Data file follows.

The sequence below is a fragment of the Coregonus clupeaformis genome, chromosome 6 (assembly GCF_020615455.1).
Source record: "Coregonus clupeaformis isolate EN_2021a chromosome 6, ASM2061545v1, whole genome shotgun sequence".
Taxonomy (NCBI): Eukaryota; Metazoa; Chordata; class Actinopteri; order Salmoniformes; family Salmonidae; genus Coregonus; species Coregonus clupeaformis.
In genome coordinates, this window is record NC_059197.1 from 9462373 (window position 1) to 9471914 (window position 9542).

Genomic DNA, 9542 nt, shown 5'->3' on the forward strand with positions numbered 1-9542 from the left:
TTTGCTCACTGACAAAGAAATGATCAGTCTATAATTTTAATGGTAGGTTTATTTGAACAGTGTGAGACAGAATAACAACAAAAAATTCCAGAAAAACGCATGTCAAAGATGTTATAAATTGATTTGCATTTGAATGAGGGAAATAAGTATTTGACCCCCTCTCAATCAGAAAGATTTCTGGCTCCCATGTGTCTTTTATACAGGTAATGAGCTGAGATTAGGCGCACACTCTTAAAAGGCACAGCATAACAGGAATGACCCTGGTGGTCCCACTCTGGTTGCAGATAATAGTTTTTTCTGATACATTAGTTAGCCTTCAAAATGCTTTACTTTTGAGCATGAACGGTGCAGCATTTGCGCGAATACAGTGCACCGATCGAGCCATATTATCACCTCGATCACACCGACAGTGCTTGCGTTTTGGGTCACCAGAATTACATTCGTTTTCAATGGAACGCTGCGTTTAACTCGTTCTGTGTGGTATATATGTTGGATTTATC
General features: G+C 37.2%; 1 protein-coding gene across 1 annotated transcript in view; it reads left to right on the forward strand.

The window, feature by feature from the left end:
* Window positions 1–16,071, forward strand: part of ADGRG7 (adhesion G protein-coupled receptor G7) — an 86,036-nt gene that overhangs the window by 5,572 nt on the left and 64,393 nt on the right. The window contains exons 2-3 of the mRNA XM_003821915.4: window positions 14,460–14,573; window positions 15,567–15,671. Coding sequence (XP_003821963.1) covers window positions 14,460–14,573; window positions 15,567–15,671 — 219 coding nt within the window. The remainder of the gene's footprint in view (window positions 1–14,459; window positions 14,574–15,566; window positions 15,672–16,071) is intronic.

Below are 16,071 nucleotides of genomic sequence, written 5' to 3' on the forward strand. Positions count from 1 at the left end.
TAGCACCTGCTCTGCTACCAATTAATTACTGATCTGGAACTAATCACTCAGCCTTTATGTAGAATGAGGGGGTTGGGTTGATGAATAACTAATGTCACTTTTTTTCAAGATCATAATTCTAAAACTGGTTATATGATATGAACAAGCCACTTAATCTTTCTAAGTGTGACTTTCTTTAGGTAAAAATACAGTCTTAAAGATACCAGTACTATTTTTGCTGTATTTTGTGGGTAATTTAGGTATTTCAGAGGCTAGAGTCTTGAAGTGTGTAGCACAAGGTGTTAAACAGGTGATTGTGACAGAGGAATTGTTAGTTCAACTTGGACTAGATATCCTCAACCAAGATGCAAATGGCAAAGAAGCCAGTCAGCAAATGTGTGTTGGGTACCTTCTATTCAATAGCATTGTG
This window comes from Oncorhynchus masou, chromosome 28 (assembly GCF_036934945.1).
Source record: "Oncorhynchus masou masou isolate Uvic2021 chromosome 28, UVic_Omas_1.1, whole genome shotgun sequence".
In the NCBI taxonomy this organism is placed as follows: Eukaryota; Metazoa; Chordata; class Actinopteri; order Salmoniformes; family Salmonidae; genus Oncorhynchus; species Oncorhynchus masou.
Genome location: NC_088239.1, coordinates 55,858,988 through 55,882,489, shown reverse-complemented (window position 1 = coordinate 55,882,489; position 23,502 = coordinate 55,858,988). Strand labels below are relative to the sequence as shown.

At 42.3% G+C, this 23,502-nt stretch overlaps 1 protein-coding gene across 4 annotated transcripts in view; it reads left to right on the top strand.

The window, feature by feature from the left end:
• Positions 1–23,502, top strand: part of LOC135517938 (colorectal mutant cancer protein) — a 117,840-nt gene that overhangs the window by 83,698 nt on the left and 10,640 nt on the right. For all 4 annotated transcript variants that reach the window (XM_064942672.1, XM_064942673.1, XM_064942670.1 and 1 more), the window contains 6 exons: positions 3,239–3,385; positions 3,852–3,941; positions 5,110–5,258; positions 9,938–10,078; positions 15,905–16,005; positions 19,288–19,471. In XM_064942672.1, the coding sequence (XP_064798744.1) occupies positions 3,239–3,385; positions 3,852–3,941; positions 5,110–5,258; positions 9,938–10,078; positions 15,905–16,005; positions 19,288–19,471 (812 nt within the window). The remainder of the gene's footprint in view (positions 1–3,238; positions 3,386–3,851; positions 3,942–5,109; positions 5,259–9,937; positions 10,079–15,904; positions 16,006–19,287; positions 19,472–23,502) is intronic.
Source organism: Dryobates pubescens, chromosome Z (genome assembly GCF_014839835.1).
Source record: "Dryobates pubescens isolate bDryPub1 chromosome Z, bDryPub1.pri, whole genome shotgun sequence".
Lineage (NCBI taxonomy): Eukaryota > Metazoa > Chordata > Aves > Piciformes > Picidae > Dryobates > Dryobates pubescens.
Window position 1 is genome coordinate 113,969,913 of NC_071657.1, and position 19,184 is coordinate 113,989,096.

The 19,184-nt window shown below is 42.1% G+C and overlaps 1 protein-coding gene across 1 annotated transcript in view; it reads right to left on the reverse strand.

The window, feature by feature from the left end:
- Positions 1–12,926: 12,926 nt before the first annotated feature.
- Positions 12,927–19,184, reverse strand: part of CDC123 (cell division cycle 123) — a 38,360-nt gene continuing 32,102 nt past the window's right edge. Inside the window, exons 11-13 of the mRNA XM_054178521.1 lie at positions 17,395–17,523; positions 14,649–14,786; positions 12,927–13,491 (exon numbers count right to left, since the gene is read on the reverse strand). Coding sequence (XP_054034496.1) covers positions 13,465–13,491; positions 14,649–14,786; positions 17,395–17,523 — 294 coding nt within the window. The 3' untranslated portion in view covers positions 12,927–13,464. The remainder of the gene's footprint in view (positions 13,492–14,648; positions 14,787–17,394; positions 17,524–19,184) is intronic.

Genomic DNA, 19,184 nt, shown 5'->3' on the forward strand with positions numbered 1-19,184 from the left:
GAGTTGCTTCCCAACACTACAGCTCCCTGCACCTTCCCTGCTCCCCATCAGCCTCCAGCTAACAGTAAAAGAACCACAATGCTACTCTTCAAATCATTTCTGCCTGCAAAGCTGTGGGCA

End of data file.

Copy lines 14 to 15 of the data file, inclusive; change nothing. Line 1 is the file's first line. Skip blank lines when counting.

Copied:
In the NCBI taxonomy this organism is placed as follows: Eukaryota; Metazoa; Chordata; class Actinopteri; order Salmoniformes; family Salmonidae; genus Oncorhynchus; species Oncorhynchus masou.
Genome location: NC_088239.1, coordinates 55,858,988 through 55,882,489, shown reverse-complemented (window position 1 = coordinate 55,882,489; position 23,502 = coordinate 55,858,988). Strand labels below are relative to the sequence as shown.